Latest Cook Labor Government housing support scheme too little too late

The Cook Labor Government’s latest reaction to the State’s unprecedented housing crisis is yet again too little too late, according to Shadow Minister for Housing Steve Martin.

Mr Martin said while today’s announcement, that some building companies would be able to access interest-free loans to complete houses that had been under construction for more than two years, may help a select few home builders and their clients, it would leave hundreds of others out in the cold.

“This will do nothing for the hundreds of people who have half-built homes because their builder has already gone broke,” he said.

“As usual with this Government, the devil is in the detail, which this announcement does not provide.

“Apart from some very broad-brush eligibility requirements around solvency and building commencement date, there appears to be no requirements for accountability.

“What measures are in place to ensure the cash is used to complete houses and doesn’t go to paying a builder’s existing debts, who decides how much will be allocated to each incomplete house, what constitutes solvency for a builder, is the 2020 commencement date start of construction or contract signed, these are just a few of the details the Government has either chosen not to tell us, or hasn’t thought about.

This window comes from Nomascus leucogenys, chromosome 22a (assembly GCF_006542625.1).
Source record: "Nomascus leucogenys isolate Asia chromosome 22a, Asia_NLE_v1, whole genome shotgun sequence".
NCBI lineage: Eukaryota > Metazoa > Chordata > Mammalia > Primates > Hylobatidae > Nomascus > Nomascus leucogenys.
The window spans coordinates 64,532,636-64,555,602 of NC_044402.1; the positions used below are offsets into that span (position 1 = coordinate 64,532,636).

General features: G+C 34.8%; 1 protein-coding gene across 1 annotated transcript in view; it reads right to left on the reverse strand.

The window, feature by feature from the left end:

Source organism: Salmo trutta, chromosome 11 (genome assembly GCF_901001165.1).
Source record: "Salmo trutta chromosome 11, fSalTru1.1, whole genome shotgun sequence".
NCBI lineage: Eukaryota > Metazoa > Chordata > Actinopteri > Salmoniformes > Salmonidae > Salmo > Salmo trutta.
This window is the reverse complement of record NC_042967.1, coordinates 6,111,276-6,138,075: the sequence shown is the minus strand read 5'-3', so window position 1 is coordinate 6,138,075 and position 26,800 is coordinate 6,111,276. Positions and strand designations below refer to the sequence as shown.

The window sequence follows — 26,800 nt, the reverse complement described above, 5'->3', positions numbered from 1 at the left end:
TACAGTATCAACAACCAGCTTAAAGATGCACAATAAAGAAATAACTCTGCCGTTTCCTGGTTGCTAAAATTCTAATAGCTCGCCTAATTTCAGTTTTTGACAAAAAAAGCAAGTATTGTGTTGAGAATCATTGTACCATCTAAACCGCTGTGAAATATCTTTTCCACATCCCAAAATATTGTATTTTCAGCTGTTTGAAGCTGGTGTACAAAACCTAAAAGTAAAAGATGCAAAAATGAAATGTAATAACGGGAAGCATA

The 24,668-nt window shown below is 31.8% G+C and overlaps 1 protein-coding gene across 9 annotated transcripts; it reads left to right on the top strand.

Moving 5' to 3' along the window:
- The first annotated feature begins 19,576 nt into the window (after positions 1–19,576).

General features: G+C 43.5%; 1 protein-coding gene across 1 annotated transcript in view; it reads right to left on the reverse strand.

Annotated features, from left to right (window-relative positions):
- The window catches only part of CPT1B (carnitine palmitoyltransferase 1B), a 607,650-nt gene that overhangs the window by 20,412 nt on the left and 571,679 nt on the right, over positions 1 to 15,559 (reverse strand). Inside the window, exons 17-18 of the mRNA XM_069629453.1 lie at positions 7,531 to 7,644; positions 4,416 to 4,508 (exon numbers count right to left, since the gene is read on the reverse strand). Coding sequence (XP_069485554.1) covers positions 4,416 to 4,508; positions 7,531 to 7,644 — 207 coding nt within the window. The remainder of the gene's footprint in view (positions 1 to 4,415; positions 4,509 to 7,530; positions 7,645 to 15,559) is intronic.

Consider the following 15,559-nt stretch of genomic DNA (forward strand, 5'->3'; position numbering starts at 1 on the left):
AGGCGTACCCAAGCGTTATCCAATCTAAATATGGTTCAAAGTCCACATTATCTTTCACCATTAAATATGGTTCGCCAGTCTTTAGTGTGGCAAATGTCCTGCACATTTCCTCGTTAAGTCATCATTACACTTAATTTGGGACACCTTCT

“I would think for many small builders, who are literally teetering on the edge of financial viability, even proving solvency will be a hurdle too high.”

Mr Martin said he feared this latest announcement would go down as yet another of the many ill-conceived and failed Cook Government policies to help homebuyers.

“I think it will be consigned to the dustbin along with the $11 million Construction Visa Subsidy Program, the scheme to pay Airbnb owners to rent their properties out long term and perhaps the grandaddy of failures, the Urban Connect Loan Scheme.

“We have been told the crack team of bureaucrats, the Housing Supply Unit, which a Government announcement last year said would provide solutions to the housing crisis, has yet to meet, so I don’t think we can blame them for this policy.”